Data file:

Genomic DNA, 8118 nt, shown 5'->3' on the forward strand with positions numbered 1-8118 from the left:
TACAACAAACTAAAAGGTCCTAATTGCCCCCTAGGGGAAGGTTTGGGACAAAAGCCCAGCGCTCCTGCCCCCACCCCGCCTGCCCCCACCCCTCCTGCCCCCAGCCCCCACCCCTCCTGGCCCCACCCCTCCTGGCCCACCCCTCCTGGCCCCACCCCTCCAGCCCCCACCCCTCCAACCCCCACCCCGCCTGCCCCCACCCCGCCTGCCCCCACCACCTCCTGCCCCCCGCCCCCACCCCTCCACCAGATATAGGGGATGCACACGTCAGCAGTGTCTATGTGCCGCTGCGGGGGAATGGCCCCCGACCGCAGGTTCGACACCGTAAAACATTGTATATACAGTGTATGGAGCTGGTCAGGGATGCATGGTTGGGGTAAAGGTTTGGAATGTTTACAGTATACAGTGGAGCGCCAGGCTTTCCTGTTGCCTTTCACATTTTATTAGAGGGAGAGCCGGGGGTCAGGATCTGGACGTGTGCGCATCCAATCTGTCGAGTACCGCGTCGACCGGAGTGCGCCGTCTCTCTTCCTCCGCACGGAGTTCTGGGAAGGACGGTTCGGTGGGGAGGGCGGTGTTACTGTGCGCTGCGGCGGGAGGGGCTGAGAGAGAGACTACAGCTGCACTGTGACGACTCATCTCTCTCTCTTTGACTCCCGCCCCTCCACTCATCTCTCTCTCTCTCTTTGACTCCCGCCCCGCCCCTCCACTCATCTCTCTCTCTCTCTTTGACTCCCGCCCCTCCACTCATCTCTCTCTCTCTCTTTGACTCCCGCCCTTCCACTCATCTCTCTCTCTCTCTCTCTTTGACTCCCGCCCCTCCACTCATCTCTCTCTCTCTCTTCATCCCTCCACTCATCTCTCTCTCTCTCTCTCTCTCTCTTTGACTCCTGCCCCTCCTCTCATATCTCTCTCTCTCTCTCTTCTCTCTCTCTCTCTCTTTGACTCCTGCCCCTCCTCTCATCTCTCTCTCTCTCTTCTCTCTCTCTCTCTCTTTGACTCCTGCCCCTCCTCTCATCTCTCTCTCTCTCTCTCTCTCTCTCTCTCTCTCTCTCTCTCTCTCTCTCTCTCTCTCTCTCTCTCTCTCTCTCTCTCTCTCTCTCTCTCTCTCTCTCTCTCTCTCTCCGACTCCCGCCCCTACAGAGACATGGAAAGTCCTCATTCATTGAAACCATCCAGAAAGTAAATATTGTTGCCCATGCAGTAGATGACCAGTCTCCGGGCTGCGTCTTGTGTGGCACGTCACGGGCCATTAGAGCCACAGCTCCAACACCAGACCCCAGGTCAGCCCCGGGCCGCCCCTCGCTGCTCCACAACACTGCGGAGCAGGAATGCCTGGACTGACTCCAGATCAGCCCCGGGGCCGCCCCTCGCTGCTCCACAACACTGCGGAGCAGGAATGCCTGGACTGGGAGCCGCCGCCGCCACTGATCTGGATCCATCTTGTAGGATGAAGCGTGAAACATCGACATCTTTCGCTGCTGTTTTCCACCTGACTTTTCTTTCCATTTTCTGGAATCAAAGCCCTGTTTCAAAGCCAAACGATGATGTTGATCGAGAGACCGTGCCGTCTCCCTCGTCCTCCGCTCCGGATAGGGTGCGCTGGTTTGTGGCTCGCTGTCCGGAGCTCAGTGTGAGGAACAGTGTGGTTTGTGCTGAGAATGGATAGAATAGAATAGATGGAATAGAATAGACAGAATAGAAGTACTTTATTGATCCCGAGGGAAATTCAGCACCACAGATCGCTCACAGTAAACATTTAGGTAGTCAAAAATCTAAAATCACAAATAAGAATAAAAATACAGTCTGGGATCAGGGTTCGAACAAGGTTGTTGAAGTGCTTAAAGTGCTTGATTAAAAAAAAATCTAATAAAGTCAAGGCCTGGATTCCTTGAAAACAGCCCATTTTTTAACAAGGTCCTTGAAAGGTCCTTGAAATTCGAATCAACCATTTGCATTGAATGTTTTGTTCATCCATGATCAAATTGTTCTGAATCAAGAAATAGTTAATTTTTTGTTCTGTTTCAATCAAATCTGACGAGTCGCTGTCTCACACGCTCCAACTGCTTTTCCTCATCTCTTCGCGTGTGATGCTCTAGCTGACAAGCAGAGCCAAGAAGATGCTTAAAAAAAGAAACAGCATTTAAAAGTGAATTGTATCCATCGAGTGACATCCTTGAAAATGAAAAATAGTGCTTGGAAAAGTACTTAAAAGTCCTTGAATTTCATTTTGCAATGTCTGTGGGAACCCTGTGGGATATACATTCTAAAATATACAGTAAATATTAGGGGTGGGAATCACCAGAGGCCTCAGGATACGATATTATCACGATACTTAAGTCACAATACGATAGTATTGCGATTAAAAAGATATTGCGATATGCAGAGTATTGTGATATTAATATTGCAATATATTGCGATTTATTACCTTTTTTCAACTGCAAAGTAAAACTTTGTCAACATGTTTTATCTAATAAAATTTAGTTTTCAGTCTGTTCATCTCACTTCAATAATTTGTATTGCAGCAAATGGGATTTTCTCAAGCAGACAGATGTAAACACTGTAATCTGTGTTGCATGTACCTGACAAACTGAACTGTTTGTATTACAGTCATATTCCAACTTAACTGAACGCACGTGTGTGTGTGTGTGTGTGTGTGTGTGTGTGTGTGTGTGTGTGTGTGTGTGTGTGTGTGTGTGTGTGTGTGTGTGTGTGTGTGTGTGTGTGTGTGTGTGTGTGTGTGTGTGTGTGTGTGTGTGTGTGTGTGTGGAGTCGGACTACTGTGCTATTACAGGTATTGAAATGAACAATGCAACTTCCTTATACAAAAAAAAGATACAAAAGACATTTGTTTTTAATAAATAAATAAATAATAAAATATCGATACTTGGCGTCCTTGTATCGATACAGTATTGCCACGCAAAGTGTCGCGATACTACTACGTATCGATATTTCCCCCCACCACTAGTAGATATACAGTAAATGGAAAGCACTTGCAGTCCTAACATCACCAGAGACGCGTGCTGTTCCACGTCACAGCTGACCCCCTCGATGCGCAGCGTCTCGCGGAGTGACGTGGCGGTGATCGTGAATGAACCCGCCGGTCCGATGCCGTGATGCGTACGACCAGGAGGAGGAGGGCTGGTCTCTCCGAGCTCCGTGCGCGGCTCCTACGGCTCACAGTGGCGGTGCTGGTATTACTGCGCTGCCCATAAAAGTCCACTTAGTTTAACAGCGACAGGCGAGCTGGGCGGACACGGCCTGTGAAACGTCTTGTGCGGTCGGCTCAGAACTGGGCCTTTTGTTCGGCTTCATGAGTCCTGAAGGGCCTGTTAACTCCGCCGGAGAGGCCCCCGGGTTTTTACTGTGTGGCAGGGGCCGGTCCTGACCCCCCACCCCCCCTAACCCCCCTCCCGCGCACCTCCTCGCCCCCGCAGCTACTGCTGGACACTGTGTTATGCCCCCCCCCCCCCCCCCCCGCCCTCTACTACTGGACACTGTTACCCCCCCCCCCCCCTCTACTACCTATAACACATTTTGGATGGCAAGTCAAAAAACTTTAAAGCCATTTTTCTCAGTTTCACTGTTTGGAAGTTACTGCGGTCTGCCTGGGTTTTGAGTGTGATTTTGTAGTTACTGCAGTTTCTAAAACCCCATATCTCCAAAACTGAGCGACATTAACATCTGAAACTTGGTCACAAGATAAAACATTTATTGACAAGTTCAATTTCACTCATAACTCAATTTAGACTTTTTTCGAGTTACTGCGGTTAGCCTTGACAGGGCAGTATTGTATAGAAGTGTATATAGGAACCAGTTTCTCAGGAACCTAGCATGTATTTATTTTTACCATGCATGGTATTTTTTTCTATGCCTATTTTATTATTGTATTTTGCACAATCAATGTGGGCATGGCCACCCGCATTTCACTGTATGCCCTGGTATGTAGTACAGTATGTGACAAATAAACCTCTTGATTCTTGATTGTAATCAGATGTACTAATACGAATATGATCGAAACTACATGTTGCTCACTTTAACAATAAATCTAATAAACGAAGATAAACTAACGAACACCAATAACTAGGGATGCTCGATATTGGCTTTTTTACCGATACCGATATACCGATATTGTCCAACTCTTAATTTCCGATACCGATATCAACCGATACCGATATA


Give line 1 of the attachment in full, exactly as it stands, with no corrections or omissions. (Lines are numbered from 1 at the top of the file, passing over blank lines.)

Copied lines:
Genomic DNA, 8118 nt, shown 5'->3' on the forward strand with positions numbered 1-8118 from the left: